if the Governor decides to demolish the existing residences on the IJH campus, as the Task Force recommends, any new living quarters should be home-like, on one level to facilitate staff supervision, and adjacent to neighborhoods surrounding the IJH campus so that the girls can be integrated into the community, as required by the Americans with Disabilities Act and the U.S. Supreme Court's Olmstead decision.
(The Disability Rights Iowa press release follows:
For Immediate Release
For more information, contact:
Jane Hudson, Executive Director
515-278-2502 x20 or email@example.com
Iowa Juvenile Home:
Disability Rights Iowa Applauds the Recommendations of the Governor's Task Force and the Iowa Department of Education
On October 7, 2013, the Iowa Juvenile Task Force, created by the Governor through an Executive Order, finalized the recommendations to the Governor. Disability Rights Iowa (DRI) - the federally-funded law firm which began monitoring the Iowa Juvenile Home/Girls State Training School a year ago - is pleased with the recommendations of the Task Force. The Task Force, which the Governor created at the end of August, has worked extremely hard over the last month to come up with workable recommendations.
DRI urges the Governor to promptly implement the Task Force recommendations that can be carried out by the Department of Human Services and other state agencies. DRI also recommends that the Governor retain the services of the Task Force to review the progress of agency implementation over the next year, perhaps every four months.
Most importantly, DRI applauds the Task Force for recognizing that the mission of IJH needs to be clarified. Currently, IJH serves boys and girls who are adjudicated children in need of assistance (CINA) and girls who have been adjudicated delinquent. DRI agrees with the Task Force that IJH should be a small facility serving only girls who are adjudicated as delinquent. DRI also agrees with the Task Force that IJH is not an appropriate setting for foster children and supports the recommendation that the state create funding mechanisms to ensure that there is sufficient capacity in the community for CINA children to be served. State institutions should no longer be the "last resort" for children who are adjudicated CINA.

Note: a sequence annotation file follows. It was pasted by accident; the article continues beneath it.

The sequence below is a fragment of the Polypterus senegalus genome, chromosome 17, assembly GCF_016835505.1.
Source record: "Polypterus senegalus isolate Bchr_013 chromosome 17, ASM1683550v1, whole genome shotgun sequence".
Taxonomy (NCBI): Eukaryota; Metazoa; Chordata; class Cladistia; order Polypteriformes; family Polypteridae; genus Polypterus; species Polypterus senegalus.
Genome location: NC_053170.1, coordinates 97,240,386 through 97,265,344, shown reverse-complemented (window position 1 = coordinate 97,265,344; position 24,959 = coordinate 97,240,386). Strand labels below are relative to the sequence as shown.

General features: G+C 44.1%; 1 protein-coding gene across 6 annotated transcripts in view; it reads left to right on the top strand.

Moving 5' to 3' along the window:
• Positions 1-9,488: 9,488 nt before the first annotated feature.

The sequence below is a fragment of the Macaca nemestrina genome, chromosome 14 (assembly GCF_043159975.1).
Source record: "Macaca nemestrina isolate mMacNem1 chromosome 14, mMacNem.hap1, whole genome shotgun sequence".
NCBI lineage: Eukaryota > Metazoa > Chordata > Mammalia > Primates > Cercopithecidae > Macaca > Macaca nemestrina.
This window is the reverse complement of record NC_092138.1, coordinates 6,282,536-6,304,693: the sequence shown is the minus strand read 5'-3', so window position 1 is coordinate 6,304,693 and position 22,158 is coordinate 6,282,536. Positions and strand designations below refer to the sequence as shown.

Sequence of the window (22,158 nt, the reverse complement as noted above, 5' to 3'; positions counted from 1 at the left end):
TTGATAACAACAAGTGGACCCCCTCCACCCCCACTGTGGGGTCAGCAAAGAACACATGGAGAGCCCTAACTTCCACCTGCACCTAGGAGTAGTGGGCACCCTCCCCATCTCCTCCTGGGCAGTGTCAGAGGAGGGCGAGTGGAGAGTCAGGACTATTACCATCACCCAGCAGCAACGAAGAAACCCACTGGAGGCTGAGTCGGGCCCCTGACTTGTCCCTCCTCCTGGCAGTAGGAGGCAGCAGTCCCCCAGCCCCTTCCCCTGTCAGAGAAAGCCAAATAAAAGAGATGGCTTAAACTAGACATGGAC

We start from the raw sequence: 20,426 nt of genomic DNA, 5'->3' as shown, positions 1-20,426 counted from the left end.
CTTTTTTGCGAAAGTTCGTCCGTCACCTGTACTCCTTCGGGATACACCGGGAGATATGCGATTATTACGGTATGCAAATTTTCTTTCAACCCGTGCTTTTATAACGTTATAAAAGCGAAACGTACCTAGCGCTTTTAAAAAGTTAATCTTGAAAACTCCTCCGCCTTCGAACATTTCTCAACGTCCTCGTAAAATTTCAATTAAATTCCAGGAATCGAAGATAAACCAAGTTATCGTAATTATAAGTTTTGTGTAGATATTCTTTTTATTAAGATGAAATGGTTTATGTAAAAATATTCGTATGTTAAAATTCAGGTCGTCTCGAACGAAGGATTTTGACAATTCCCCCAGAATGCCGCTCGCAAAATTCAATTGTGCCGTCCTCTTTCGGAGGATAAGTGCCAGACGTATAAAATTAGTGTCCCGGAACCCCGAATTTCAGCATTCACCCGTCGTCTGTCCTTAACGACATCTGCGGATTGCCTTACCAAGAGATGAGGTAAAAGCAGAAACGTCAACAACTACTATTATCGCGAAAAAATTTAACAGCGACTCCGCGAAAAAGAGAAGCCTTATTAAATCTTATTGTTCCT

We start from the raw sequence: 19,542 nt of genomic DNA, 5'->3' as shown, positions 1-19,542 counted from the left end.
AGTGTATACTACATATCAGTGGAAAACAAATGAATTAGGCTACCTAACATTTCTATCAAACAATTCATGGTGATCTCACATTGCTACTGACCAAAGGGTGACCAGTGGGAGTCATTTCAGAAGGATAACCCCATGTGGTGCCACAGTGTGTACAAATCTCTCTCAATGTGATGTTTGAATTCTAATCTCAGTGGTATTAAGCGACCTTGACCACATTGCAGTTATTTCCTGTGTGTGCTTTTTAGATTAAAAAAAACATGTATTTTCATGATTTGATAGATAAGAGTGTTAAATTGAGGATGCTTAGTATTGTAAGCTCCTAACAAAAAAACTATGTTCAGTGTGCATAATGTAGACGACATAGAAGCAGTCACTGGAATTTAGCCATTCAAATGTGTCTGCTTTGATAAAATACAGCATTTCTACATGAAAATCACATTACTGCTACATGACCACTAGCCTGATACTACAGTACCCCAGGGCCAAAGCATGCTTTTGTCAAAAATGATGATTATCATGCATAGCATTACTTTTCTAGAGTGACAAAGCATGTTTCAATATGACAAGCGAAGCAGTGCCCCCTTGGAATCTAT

DRI also supports the following recommendations of the Task Force:
* the isolation cells outside of the living quarters be completely eliminated;
* the school be operated by education agencies, not the Department of Human Services;
* the deteriorating and unsafe residential cottages be demolished;
* stopping all future intakes of children in foster care, except during the transition period in which alternative placements are being established;
* the requirement that representatives of IJH youth (case workers, juvenile court officers, attorneys and guardians ad litem) have regular face-to-face contacts with IJH youth and report to the court about their contacts; and
* IJH have the same oversight as private providers contracting with the state for placement of similar youth.
Because the use of seclusion is a treatment failure, not treatment, DRI urges IJH to continue keeping extensive data on the use of any seclusion rooms in the living quarters -- with the goal of eliminating all use of seclusion. In addition, the Department of Human Services should issue restraint and seclusion regulations for IJH similar to the conditions of participation for psychiatric residential treatment facilities for individuals age 21 and under. IJH should also promptly create "comfort rooms," with music and stress-reduction tools, which youth can voluntarily use to calm themselves.
If the Governor decides to demolish the existing residences on the IJH campus, as the Task Force recommends, any new living quarters should be home-like, on one level to facilitate staff supervision, and adjacent to neighborhoods surrounding the IJH campus so that the girls can be integrated into the community, as required by the Americans with Disabilities Act and the U.S. Supreme Court's Olmstead decision.
In addition, DRI applauds the findings and recommendations made by the Iowa Department of Education today. In its Targeted Compliance Education Review, the Department of Education mandated that Herbert Hoover High School, located at IJH and operated by the Iowa Department of Human Services, provide appropriate services for youth currently enrolled and compensatory education for past and present IJH students whose rights were violated under the Individuals with Disabilities Education Act (IDEA).
Jane Hudson, the Executive Director of Disability Rights Iowa, told the Task Force: "I am very impressed with how Iowans can work together to solve problems. I am confident that the recommendations will be implemented because we are all collaborating to make a better future for the youth at IJH."
400 East Court Avenue, Suite 300 Des Moines, Iowa 50309